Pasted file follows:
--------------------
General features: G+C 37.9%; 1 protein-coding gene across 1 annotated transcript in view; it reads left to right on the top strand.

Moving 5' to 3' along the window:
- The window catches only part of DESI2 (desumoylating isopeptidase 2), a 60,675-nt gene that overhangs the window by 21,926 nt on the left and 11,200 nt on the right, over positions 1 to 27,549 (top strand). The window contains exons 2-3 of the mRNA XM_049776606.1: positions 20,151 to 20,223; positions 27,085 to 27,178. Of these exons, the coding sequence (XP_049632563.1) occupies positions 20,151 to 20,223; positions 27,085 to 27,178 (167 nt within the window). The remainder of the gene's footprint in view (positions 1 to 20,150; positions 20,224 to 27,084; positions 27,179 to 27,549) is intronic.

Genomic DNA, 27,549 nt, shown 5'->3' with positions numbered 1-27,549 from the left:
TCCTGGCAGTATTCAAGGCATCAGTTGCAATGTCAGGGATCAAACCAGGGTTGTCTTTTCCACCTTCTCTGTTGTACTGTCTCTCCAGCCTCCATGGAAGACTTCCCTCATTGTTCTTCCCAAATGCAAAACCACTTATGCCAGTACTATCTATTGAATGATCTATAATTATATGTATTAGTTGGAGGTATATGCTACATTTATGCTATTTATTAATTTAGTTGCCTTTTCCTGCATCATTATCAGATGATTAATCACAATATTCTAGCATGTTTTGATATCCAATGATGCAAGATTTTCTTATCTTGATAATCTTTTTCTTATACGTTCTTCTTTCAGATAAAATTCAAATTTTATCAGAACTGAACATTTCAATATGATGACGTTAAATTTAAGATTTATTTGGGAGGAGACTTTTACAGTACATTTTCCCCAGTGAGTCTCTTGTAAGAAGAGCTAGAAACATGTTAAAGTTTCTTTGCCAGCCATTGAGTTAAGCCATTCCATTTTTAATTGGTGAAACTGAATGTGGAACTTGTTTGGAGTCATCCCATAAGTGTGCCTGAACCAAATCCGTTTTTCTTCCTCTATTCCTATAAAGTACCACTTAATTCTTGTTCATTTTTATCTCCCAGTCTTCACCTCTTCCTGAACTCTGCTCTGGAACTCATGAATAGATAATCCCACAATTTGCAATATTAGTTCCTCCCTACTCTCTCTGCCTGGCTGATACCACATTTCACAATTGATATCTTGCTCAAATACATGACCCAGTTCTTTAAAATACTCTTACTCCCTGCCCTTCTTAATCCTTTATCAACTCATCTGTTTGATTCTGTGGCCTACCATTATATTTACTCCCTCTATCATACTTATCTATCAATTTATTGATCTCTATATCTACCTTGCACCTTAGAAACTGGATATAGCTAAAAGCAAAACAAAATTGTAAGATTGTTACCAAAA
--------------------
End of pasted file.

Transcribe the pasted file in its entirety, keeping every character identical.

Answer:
General features: G+C 37.9%; 1 protein-coding gene across 1 annotated transcript in view; it reads left to right on the top strand.

Moving 5' to 3' along the window:
- The window catches only part of DESI2 (desumoylating isopeptidase 2), a 60,675-nt gene that overhangs the window by 21,926 nt on the left and 11,200 nt on the right, over positions 1 to 27,549 (top strand). The window contains exons 2-3 of the mRNA XM_049776606.1: positions 20,151 to 20,223; positions 27,085 to 27,178. Of these exons, the coding sequence (XP_049632563.1) occupies positions 20,151 to 20,223; positions 27,085 to 27,178 (167 nt within the window). The remainder of the gene's footprint in view (positions 1 to 20,150; positions 20,224 to 27,084; positions 27,179 to 27,549) is intronic.

Genomic DNA, 27,549 nt, shown 5'->3' with positions numbered 1-27,549 from the left:
TCCTGGCAGTATTCAAGGCATCAGTTGCAATGTCAGGGATCAAACCAGGGTTGTCTTTTCCACCTTCTCTGTTGTACTGTCTCTCCAGCCTCCATGGAAGACTTCCCTCATTGTTCTTCCCAAATGCAAAACCACTTATGCCAGTACTATCTATTGAATGATCTATAATTATATGTATTAGTTGGAGGTATATGCTACATTTATGCTATTTATTAATTTAGTTGCCTTTTCCTGCATCATTATCAGATGATTAATCACAATATTCTAGCATGTTTTGATATCCAATGATGCAAGATTTTCTTATCTTGATAATCTTTTTCTTATACGTTCTTCTTTCAGATAAAATTCAAATTTTATCAGAACTGAACATTTCAATATGATGACGTTAAATTTAAGATTTATTTGGGAGGAGACTTTTACAGTACATTTTCCCCAGTGAGTCTCTTGTAAGAAGAGCTAGAAACATGTTAAAGTTTCTTTGCCAGCCATTGAGTTAAGCCATTCCATTTTTAATTGGTGAAACTGAATGTGGAACTTGTTTGGAGTCATCCCATAAGTGTGCCTGAACCAAATCCGTTTTTCTTCCTCTATTCCTATAAAGTACCACTTAATTCTTGTTCATTTTTATCTCCCAGTCTTCACCTCTTCCTGAACTCTGCTCTGGAACTCATGAATAGATAATCCCACAATTTGCAATATTAGTTCCTCCCTACTCTCTCTGCCTGGCTGATACCACATTTCACAATTGATATCTTGCTCAAATACATGACCCAGTTCTTTAAAATACTCTTACTCCCTGCCCTTCTTAATCCTTTATCAACTCATCTGTTTGATTCTGTGGCCTACCATTATATTTACTCCCTCTATCATACTTATCTATCAATTTATTGATCTCTATATCTACCTTGCACCTTAGAAACTGGATATAGCTAAAAGCAAAACAAAATTGTAAGATTGTTACCAAAA